What’s bothering you…Pop?

Being away from family for too long can be emotionally taxing at times. Whenever I visited India, I saw my father’s body shrunk and weaker than the year before. These are the typical old age symptoms that we either try to hide or learn to deal with over time. Having him in the US wasn’t an option either since he preferred living in India.

“What’s bothering you…Pop”, this line is part of a dialogue between Al Pacino and Marlon Brando in one of the “The Godfather” movies. This was at a time when father had grown old and worried about his family and the business. I recall watching this movie (all parts) many times; such emotionally charged dramas were somewhat comforting whenever I felt alone in the US.

My father in a boat on the river Ganges. This was during a pilgrimage to Jagannath Puri (One of the four holiest places in India)


This was during a pilgrimage to Jagannath Puri (One of four holiest places in India)

Earlier this year, I got several opportunities to spend quality time with my father. Alzheimer’s disease had taken toll on his memory; as a result personal hygiene was neglected. I remember cutting his overgrown nails (which were as hard as rock) and giving him a haircut. I just wanted to be with him, even though it meant doing nothing. I really felt the need of being with parents after living away from India for 14 years. My father showed emotions only when he felt sick or weak which was not very often.

He was from a generation where parents sacrificed everything to give their kids the very best (still it happens in India). Whether it was expensive tuitions to aid our studies or getting the best sports gear, he fulfilled all our demands. He even put his retirement savings at stake and sent me for my undergrad to Australia. I don’t think my parents could have done any better raising us, now I realize they were much ahead of their times.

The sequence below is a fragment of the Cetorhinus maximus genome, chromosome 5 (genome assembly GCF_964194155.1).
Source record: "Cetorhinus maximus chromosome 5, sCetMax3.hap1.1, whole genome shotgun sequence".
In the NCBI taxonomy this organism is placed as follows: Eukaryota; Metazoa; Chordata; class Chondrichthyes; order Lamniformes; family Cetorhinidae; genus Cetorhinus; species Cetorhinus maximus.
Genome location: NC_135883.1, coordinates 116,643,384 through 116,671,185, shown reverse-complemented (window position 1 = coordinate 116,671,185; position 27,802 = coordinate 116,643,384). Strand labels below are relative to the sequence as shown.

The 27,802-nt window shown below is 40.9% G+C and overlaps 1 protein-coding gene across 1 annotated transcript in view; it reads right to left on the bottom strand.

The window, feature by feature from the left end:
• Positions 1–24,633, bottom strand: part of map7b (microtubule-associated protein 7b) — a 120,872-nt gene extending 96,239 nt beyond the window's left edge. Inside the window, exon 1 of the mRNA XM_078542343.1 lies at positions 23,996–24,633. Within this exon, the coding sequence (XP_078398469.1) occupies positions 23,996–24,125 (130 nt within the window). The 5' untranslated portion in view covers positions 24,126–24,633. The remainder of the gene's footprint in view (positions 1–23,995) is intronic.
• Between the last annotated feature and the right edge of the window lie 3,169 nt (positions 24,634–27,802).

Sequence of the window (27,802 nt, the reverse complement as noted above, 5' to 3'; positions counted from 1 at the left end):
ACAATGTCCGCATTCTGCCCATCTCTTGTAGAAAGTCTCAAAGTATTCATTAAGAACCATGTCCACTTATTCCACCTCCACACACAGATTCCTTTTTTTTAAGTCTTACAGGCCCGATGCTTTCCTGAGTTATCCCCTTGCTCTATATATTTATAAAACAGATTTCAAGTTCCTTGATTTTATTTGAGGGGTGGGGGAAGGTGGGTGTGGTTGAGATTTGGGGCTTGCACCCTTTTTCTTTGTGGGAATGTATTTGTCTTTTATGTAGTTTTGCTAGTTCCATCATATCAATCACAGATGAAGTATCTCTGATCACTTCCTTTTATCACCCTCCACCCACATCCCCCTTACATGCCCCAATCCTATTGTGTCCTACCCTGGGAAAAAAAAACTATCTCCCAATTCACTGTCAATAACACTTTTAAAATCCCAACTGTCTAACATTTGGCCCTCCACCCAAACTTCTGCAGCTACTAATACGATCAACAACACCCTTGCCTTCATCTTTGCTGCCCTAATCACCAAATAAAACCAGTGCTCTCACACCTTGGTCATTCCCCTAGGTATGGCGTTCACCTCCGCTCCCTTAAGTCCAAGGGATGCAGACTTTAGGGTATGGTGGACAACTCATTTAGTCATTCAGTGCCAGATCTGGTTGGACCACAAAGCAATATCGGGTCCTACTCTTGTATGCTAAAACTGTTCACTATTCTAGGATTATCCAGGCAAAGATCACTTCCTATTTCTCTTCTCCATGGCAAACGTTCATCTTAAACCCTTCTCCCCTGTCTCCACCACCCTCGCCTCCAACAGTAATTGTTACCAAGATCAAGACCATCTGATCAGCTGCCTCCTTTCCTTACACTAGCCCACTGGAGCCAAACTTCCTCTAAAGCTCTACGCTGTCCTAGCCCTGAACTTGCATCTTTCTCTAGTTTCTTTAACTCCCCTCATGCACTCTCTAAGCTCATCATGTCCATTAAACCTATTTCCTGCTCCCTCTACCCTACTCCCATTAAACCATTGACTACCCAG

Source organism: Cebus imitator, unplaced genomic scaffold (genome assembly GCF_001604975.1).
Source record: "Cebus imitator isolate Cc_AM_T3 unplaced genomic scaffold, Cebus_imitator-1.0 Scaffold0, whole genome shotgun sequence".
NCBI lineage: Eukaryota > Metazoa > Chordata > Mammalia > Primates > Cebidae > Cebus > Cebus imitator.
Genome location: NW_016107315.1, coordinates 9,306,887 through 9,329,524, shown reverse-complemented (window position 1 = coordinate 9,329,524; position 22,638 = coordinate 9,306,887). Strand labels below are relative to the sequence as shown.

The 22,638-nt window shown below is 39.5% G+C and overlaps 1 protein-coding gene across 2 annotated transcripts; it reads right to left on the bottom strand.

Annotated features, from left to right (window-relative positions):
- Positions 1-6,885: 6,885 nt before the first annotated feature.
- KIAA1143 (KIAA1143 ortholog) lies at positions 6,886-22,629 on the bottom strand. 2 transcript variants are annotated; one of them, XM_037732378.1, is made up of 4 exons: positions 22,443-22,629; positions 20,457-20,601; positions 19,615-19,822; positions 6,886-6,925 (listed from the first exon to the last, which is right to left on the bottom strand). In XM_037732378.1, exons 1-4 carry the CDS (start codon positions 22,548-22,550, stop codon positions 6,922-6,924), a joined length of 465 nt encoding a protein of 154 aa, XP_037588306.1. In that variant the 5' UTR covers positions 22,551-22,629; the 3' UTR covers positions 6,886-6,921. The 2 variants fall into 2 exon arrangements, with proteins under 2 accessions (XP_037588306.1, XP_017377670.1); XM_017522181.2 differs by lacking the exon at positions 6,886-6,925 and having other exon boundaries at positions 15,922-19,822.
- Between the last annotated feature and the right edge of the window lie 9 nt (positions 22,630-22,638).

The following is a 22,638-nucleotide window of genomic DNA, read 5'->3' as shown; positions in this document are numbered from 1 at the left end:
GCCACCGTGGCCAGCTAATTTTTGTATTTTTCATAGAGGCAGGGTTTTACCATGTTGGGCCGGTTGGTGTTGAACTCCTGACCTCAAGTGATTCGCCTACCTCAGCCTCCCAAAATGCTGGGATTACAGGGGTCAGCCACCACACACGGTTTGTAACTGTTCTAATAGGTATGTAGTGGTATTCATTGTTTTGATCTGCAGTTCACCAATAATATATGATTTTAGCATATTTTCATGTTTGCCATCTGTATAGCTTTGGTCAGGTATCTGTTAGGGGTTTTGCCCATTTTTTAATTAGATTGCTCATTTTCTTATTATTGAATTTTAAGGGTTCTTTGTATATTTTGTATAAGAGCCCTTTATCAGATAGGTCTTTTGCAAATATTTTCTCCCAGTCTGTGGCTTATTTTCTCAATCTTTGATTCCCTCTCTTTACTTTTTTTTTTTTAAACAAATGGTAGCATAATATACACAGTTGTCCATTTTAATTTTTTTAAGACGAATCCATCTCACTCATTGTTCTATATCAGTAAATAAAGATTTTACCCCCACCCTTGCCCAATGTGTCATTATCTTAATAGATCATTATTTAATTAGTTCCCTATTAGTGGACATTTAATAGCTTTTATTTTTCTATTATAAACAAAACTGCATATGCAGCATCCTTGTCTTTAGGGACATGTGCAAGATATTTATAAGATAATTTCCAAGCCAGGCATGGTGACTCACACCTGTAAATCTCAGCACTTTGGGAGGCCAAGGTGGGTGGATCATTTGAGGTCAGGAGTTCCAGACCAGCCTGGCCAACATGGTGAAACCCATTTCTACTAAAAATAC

My father was a great advocate of “Simple Living and High Thinking”. The atmosphere at home was a blend of country and suburban living. It was a strict non-smoking and non-drinking environment. The meals were simple and wholesome that consisted of all kinds of vegetables, pulses, fruits and nuts. We could never make a fuss, had to finish everything that was on our plates, no wastage of food whatsoever. No spicy meals, tea or coffee either.  I’m very thankful for such upbringing since the same is conducive to the lifestyle that we lead now.

Our relatives, family friends and acquaintances adored my father as he was a lighthearted person and made jokes often. He was an awesome cook, gardener and had high regard for discipline and cleanliness. Both the boys (my brother and myself) were given role models like and Maharshi Dayanand Saraswati and Swami Vivekananda, the great social reformers. Though our parents encouraged us to lead a holistic lifestyle but at the same time they gave us the freedom to think independently. They trusted us to be responsible for our actions. My father was a great support and inspiration even in the most difficult situations.

I’m glad the Lord allowed me to serve him in some capacity. He was very proud of our successes and it is only His mercy that he lived long enough to see everything. Some fond memories of him will make me cry, realizing that I can’t just pick the phone anymore and hear his voice or see him in person.

But I take great satisfaction that everybody loved and adored him and that he lived his life to the fullest (in material and spiritual terms) and above all left in such a way that he served the Purpose of Human Life quite well.

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